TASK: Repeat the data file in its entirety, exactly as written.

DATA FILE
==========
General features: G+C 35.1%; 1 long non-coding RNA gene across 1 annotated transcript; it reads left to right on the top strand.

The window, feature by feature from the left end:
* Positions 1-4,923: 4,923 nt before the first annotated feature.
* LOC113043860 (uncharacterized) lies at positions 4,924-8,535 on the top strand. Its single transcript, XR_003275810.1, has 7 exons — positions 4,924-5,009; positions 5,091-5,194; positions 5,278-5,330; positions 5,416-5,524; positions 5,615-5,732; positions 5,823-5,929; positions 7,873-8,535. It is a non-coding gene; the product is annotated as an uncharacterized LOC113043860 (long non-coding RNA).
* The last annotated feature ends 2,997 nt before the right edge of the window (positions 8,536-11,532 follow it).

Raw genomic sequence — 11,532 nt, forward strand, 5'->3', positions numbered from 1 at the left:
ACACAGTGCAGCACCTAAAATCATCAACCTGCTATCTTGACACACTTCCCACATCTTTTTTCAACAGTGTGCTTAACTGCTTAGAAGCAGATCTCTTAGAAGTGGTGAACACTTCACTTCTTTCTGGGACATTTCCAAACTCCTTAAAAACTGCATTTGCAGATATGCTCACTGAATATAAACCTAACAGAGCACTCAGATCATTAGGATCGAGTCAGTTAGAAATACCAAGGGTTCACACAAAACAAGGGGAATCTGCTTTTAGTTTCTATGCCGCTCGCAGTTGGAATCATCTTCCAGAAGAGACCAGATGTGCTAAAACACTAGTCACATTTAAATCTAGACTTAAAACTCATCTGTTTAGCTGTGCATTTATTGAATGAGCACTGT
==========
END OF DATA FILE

General features: G+C 35.1%; 1 long non-coding RNA gene across 1 annotated transcript; it reads left to right on the top strand.

The window, feature by feature from the left end:
* Positions 1-4,923: 4,923 nt before the first annotated feature.
* LOC113043860 (uncharacterized) lies at positions 4,924-8,535 on the top strand. Its single transcript, XR_003275810.1, has 7 exons — positions 4,924-5,009; positions 5,091-5,194; positions 5,278-5,330; positions 5,416-5,524; positions 5,615-5,732; positions 5,823-5,929; positions 7,873-8,535. It is a non-coding gene; the product is annotated as an uncharacterized LOC113043860 (long non-coding RNA).
* The last annotated feature ends 2,997 nt before the right edge of the window (positions 8,536-11,532 follow it).

Raw genomic sequence — 11,532 nt, forward strand, 5'->3', positions numbered from 1 at the left:
ACACAGTGCAGCACCTAAAATCATCAACCTGCTATCTTGACACACTTCCCACATCTTTTTTCAACAGTGTGCTTAACTGCTTAGAAGCAGATCTCTTAGAAGTGGTGAACACTTCACTTCTTTCTGGGACATTTCCAAACTCCTTAAAAACTGCATTTGCAGATATGCTCACTGAATATAAACCTAACAGAGCACTCAGATCATTAGGATCGAGTCAGTTAGAAATACCAAGGGTTCACACAAAACAAGGGGAATCTGCTTTTAGTTTCTATGCCGCTCGCAGTTGGAATCATCTTCCAGAAGAGACCAGATGTGCTAAAACACTAGTCACATTTAAATCTAGACTTAAAACTCATCTGTTTAGCTGTGCATTTATTGAATGAGCACTGT